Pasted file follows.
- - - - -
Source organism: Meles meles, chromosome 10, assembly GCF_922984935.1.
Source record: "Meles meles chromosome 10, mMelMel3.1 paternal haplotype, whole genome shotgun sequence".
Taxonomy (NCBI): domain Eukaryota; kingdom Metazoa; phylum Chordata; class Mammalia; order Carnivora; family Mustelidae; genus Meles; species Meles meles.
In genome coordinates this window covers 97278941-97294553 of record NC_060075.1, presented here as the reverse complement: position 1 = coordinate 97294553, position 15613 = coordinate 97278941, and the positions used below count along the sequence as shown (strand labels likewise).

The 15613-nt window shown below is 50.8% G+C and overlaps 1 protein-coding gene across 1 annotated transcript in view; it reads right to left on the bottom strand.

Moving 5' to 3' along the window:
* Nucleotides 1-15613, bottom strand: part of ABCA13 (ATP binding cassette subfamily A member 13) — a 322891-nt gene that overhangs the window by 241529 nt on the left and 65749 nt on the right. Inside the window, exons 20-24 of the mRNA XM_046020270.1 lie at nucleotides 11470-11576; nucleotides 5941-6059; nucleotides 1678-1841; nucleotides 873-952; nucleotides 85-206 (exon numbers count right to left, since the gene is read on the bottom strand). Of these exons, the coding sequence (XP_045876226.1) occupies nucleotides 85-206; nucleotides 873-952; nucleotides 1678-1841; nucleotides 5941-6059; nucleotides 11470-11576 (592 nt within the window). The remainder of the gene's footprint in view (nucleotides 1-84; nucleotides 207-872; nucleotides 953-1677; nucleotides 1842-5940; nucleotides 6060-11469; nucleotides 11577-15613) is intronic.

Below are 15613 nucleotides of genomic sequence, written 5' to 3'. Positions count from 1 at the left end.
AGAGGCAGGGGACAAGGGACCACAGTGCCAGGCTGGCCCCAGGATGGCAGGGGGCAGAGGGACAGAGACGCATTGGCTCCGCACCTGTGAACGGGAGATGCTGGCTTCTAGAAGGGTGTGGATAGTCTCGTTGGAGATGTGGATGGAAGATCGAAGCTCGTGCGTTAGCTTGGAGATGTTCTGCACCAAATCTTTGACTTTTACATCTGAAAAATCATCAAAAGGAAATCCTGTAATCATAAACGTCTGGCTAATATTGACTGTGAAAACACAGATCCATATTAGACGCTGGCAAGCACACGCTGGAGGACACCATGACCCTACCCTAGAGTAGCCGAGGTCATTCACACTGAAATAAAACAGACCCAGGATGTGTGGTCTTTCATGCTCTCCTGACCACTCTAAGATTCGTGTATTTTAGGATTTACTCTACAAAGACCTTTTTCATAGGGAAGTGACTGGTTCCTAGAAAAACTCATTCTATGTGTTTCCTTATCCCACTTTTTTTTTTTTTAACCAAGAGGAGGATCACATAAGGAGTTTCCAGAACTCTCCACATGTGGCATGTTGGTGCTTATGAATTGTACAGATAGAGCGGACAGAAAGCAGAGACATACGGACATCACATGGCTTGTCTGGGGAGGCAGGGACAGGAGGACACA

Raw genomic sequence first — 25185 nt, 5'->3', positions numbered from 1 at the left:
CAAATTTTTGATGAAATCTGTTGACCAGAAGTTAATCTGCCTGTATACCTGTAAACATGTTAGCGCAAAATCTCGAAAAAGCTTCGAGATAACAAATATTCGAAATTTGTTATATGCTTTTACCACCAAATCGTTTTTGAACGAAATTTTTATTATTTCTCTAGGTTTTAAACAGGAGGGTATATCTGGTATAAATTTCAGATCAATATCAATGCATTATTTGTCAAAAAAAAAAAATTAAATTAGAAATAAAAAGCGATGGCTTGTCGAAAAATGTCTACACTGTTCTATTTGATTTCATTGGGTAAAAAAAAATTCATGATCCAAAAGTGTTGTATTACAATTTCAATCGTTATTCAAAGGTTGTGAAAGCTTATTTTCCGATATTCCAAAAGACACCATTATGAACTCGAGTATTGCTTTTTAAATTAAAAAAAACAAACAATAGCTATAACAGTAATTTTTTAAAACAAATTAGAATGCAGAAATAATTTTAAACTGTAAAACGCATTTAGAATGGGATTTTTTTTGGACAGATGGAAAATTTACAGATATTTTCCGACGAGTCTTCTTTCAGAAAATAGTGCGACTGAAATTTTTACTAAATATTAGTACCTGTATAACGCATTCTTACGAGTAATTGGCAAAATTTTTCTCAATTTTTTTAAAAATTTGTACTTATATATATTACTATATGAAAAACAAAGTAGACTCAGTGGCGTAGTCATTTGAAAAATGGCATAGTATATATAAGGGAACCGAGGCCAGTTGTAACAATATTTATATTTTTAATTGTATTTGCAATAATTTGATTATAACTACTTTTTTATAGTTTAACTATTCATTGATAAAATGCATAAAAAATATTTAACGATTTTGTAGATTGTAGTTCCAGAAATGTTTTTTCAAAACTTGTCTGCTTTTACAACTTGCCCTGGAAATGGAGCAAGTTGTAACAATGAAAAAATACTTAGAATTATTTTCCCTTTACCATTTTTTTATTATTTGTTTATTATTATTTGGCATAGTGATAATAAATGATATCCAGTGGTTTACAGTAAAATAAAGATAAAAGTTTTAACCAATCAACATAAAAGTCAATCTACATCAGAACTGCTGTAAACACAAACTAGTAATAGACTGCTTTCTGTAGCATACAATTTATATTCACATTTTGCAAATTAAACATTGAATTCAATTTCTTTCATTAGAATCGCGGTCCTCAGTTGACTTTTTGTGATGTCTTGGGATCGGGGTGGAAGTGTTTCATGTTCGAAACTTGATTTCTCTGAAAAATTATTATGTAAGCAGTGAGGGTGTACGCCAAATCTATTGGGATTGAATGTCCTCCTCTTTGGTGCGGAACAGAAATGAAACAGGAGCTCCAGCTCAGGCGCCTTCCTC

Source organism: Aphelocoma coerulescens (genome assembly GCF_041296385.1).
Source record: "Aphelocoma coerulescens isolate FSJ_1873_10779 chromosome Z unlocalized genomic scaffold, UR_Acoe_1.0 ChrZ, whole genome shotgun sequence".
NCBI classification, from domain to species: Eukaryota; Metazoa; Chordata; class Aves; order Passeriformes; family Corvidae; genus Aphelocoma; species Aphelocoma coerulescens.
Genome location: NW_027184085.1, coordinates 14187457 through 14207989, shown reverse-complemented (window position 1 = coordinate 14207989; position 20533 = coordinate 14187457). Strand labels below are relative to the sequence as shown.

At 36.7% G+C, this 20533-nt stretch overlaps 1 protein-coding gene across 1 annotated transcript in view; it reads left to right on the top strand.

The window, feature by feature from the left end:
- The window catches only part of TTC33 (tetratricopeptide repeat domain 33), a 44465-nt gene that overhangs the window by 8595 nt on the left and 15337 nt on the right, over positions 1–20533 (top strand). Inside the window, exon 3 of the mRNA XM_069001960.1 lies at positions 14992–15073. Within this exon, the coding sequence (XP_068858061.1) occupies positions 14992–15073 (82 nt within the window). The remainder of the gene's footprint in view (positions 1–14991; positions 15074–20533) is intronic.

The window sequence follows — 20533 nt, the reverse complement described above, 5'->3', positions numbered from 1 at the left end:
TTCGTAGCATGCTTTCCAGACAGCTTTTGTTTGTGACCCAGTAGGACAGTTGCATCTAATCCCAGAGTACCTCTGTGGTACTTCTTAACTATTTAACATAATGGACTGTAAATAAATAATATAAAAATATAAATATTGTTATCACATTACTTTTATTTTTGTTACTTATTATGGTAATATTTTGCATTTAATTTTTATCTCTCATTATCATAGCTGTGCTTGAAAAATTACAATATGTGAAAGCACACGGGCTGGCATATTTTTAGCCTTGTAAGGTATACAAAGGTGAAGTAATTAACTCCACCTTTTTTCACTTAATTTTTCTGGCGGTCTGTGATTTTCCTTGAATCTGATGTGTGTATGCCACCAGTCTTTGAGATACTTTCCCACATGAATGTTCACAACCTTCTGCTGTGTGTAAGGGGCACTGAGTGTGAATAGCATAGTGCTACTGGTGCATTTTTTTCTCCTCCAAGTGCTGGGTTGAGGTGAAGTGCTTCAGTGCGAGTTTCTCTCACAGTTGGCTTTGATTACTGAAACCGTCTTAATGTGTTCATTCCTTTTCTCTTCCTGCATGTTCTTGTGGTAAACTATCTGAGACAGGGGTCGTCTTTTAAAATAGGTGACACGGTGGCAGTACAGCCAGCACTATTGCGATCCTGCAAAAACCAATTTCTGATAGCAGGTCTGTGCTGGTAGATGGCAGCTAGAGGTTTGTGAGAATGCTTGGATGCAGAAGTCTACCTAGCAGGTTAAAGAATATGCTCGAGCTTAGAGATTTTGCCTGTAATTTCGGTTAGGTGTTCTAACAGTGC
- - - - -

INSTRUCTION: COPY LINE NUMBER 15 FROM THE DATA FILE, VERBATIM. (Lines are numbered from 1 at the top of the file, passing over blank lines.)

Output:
Genome location: NW_027184085.1, coordinates 14187457 through 14207989, shown reverse-complemented (window position 1 = coordinate 14207989; position 20533 = coordinate 14187457). Strand labels below are relative to the sequence as shown.